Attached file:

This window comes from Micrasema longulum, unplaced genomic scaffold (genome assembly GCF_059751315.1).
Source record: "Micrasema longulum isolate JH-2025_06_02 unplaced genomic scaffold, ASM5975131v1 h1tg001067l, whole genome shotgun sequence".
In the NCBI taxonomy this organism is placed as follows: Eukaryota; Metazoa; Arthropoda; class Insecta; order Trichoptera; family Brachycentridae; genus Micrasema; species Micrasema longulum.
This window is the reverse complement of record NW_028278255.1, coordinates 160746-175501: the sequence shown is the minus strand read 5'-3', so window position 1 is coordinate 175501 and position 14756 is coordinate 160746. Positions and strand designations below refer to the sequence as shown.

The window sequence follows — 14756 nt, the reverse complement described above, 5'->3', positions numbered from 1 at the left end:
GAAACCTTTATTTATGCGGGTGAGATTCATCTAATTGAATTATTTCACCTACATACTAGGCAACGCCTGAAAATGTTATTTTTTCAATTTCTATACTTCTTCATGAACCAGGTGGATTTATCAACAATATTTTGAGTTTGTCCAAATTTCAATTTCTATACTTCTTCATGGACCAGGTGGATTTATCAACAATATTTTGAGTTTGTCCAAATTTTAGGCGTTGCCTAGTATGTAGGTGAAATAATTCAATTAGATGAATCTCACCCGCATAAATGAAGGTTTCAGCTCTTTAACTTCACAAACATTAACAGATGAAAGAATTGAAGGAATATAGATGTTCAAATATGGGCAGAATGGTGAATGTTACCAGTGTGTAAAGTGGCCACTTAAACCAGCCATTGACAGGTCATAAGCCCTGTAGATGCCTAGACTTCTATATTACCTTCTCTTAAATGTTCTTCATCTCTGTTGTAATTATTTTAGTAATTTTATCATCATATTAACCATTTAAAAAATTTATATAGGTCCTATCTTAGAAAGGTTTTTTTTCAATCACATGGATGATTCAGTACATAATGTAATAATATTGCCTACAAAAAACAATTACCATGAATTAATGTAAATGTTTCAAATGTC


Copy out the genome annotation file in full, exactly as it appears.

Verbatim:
This window comes from Micrasema longulum, unplaced genomic scaffold (genome assembly GCF_059751315.1).
Source record: "Micrasema longulum isolate JH-2025_06_02 unplaced genomic scaffold, ASM5975131v1 h1tg001067l, whole genome shotgun sequence".
In the NCBI taxonomy this organism is placed as follows: Eukaryota; Metazoa; Arthropoda; class Insecta; order Trichoptera; family Brachycentridae; genus Micrasema; species Micrasema longulum.
This window is the reverse complement of record NW_028278255.1, coordinates 160746-175501: the sequence shown is the minus strand read 5'-3', so window position 1 is coordinate 175501 and position 14756 is coordinate 160746. Positions and strand designations below refer to the sequence as shown.

The window sequence follows — 14756 nt, the reverse complement described above, 5'->3', positions numbered from 1 at the left end:
GAAACCTTTATTTATGCGGGTGAGATTCATCTAATTGAATTATTTCACCTACATACTAGGCAACGCCTGAAAATGTTATTTTTTCAATTTCTATACTTCTTCATGAACCAGGTGGATTTATCAACAATATTTTGAGTTTGTCCAAATTTCAATTTCTATACTTCTTCATGGACCAGGTGGATTTATCAACAATATTTTGAGTTTGTCCAAATTTTAGGCGTTGCCTAGTATGTAGGTGAAATAATTCAATTAGATGAATCTCACCCGCATAAATGAAGGTTTCAGCTCTTTAACTTCACAAACATTAACAGATGAAAGAATTGAAGGAATATAGATGTTCAAATATGGGCAGAATGGTGAATGTTACCAGTGTGTAAAGTGGCCACTTAAACCAGCCATTGACAGGTCATAAGCCCTGTAGATGCCTAGACTTCTATATTACCTTCTCTTAAATGTTCTTCATCTCTGTTGTAATTATTTTAGTAATTTTATCATCATATTAACCATTTAAAAAATTTATATAGGTCCTATCTTAGAAAGGTTTTTTTTCAATCACATGGATGATTCAGTACATAATGTAATAATATTGCCTACAAAAAACAATTACCATGAATTAATGTAAATGTTTCAAATGTC